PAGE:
Christmas was very laid back this year, but I did find one small gift under the old tree. I got this very interesting dough rising basket called a brotform from Germany. After the first rise or proof you punch down the dough and place the ball in this well floured brotform for the final proofing. The dough rises around the brotform canes giving your bread a really cool design similar to a floury crop circle.
Today's mighty loaf is courtesy of my little pet, my sourdough starter. It's not too much work to keep a starter going but it does need attention about once a week. I just add a cup of flour and half a cup of warm britta water. I stir it up and check for bubbling action to ensure it's still alive. Next to my kombucha and fermenting sauerkraut crocks the sourdough jar is the best smelling of the bunch.
The bread recipe I used is the most basic sourdough recipe available from King Arthur Flour.
1 1/2 c Lukewarm water 5 1/2 c (to 6 1/2 cups) King Arthur 1 tb Sugar 1 tb Salt 1 tb (or packet) active dry yeast 1 tb Vegetable oil 1 c Sourdough starter
Combine all of the ingredients, using only 5 cups of the flour. I used a kitchen aid mixer with the dough hook attachment to knead this into a nice soft dough. I placed the dough in a greased bowl to rise for one hour. After an hour passed I punched the dough down and moved it to the brotform to rise for one more hour. Preheat the oven to 450f and bake for 20 min or until golden brown on a pizza stone.
The loaf had a nice crust and a very soft interior crumb. Normally I prefer to use only sourdough starter instead of the dry yeast/starter combo. Sure, the rise will take much longer but it produces a much stronger sour fermented flavored loaf.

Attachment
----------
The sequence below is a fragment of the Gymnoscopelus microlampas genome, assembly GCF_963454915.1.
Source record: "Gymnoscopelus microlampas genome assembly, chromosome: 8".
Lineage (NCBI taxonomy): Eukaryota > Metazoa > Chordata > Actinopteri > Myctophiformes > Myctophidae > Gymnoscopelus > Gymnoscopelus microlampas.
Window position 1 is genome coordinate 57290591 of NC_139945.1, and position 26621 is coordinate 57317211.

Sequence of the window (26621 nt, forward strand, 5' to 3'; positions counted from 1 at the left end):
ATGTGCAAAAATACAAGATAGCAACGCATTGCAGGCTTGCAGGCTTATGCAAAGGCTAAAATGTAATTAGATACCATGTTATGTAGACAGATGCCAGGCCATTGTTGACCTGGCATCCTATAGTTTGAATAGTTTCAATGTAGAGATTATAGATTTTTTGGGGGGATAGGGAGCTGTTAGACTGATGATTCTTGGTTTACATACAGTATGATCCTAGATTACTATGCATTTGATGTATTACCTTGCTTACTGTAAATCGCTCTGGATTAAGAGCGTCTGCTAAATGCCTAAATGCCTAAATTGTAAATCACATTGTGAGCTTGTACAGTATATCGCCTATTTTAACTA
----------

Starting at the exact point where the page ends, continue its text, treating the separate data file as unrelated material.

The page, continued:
Can't complain, this is my best looking and tasting loaf to date. Maybe I can pass my bread off as an artisan loaf now.
I was looking for a new pork recipe for my dad as he requested pork for Christmas eve this year. A friend of mine passed this recipe on to me courtesy of RealSimple.com.
In addition to their ingredients, I also shaved one fennel bulb to add to the mix. The pork cooked quickly and was quite moist upon peeking in the Le Creuset dutch oven. There was enough liquid on the bottom of the Creuset to make some really intense pear and fennel flavored gravy. The pork was topped with fennel frawns and a generous pinch of clementine zest.
Great anise & citrus flavors in this simple one pot dinner.
I remember watching Jamie Oliver years ago, always preparing salads and garnishing dishes with a magical green called rocket. It turns out, rocket is actually my favorite garden green. Otherwise known as arugula, this green packs in the most flavor per leaf in my opinion. It's not bitter like escarole or too bland like iceburg lettuce, instead it's rather peppery with a good bite. During the CSA days, I anticipated each bunch of arugula more than anything else.
Over the past weekend, I was assigned the job of cooking for a pack of 10 hungry friends (to keep them nourished before a big holiday party) and was lucky enough to have a cooking partner who also shares my love of rocket/arugula. Making pesto is extremely simple and quick if you have a food processor. I usually just eyeball my ingredients to taste and consistency as I've made pesto far too many times at this point.
As a rough guide...
4 cups of packed arugula leaves
1/4 cup pine nuts, toasted
1/4 cup (packed) freshly grated parmesan or pecorino romano cheese
1/4 cup olive oil
Once your pesto has a smooth consistency, toss with your favorite cooked pasta. For added flavor and texture, we sauteed a pint of grape tomatoes and tossed them in as well. We served this with a side of focaccia and a small bonus portion of very tasty sage pumpkin pasta that was leftover from the night before.
It's quite safe to say that our plates were a smashing success as most people were looking for seconds and maybe even thirds. I think we provided enough energy to keep everyone going until 4 am so we could all sing in holiday cheer.
The next day: x2
So we had some left over arugula and made another batch the following night substituting toasted walnuts instead of pine nuts.
X2 was served with a Tuscan bread salad made with a nice crusty loaf of organic rustic Italian courtesy of Amy's in Chelsea Market. The main flavor component in this salad is the lemon garlic vinaigrette. We ran low on oil and the bread in the salad was slightly on the dry side but still tasty with tomatoes, onion and cucumber.